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Fast Growing Perennial Vines

By Aileen Clarkson ; Updated September 21, 2017

Fast-growing perennial vines are a great way to cover up a wall, hide an eyesore, frame a doorway or just add color and beauty to your garden. But vines don't always need to be grown vertically. They can help slow erosion on a steep bank or cover up a problem garden area. When choosing your vine, consider the amount of sunlight your garden receives, what you will use to support your vine and how your vine attaches to its support.

Trumpet Creeper

Trumpet creeper (Campsis radicans) is a fast-growing native vine. Its funnel-shaped orange, yellow or red flowers appear in clusters in early summer. The vine flowers on new growth, and the blooms are followed by bean-shaped capsules. Trumpet creeper, a favorite with hummingbirds, has aerial roots that cling and climb around each other as well as its support structure. It needs full sun, is very drought-tolerant and will grow in almost any soil. It grows in USDA hardiness zones 3 to 9.


Clematis (Clematis spp.) is a member of the buttercup family. There are more than 250 species, with a range of flower colors including white, pink, purple, blue, red, coral, yellow and green. Clematis needs well-drained soil and full sun, but its roots must be covered with mulch so they remain cool. The plants climb by twining their very thin petioles. When choosing a support for your clematis, look for thin wires or a grid pattern; thick poles or fencing won't work. One of the fastest-growing varieties is "Montana," which can grow to 40 feet. Clematis is hardy to USDA zone 3.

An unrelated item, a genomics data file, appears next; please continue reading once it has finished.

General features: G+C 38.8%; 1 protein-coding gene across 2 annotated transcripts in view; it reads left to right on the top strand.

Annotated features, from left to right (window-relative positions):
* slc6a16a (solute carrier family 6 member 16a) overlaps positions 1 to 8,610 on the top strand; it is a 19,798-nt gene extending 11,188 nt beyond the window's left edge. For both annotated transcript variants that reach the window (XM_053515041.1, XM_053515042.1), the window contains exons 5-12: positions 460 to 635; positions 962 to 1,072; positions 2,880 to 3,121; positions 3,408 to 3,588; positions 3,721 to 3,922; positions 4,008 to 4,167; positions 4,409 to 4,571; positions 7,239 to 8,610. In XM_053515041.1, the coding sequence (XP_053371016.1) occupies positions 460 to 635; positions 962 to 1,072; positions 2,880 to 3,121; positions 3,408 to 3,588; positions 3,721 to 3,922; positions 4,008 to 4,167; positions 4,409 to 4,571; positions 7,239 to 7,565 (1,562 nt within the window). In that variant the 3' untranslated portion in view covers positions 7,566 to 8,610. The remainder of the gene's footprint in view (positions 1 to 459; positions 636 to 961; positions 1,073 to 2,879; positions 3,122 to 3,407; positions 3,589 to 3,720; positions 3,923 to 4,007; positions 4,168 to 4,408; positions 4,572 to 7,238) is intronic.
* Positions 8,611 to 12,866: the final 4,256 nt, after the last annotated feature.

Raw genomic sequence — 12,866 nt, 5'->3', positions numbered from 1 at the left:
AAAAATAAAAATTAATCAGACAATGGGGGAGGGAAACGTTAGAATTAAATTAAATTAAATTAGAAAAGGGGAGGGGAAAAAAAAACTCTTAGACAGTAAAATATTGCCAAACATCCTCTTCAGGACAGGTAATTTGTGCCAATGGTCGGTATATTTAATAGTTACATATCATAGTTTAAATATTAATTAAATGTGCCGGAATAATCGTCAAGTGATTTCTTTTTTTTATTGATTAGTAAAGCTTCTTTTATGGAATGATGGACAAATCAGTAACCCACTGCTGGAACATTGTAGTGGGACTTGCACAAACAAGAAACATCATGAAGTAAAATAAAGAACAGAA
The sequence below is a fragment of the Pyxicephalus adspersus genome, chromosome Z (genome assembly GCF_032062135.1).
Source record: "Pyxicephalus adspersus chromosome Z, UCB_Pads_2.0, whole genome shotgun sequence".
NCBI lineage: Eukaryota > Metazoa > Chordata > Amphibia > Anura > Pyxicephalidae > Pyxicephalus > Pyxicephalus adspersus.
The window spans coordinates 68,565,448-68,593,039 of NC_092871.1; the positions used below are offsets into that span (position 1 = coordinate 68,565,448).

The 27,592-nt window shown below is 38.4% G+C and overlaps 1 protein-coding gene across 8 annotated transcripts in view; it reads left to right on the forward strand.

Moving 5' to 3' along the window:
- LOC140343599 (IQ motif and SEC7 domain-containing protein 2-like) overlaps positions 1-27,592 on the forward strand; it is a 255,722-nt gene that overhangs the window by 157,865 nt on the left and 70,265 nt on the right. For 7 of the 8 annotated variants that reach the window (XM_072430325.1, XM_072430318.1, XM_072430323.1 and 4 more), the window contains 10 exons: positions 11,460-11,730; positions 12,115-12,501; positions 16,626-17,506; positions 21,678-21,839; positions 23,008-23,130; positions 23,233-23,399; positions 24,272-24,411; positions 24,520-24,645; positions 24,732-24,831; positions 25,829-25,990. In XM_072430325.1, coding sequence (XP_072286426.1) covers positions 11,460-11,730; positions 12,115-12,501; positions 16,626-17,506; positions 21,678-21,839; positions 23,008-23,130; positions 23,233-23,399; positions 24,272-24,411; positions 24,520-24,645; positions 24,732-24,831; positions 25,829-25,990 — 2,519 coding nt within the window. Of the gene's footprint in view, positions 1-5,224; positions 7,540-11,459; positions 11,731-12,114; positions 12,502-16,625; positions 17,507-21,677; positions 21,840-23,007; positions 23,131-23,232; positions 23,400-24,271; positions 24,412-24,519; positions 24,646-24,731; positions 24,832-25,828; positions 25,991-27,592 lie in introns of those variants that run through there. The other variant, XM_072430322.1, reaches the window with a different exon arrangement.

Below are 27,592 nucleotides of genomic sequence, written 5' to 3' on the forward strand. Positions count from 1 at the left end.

Five-leaved Akebia

Five-leaved akebia (Akebia quinata) is spicy-scented, twining vine that produces purple-brown, white or pink flowers. The vine is native to Japan, Korea and China and grows in the United States to USDA zone 4. Akebia prefers moist, fertile, well-drained soil, but it is not very particular. It will grow in full sun to partial shade. Use a support such as a wire fence to train your vine.

Silver Lace Vine

Silver lace vine (Polygonum aubertii) is a fast-growing, twining vine native to western China and Russia. It can grow to 35 feet and produces drooping, greenish-white flowers throughout the summer. Silver lace vine is easily transplanted and spreads through rhizomes. It is susceptible to infestation from Japanese beetles. Silver lace vine is hardy to USDA zone 4.

Queen's Wreath

Queen's wreath (Antigonon leptopus), also called coral vine, is a twining vine with curled tendrils and bright pink or white lacy clusters of flowers. It blooms through the end of summer and attracts pollinators like bumblebees. Queen's wreath needs full sun and regular watering, although it will grow in most any soil. The vine, which can grow to 40 feet, thrives on walls that receive afternoon sun. It is hardy to USDA zone 9.


About the Author


Aileen Clarkson has been an award-winning editor and reporter for more than 20 years, earning three awards from the Society of Professional Journalists. She has worked for several newspapers, including "The Washington Post" and "The Charlotte Observer." Clarkson earned a Bachelor of Arts in journalism from the University of Florida.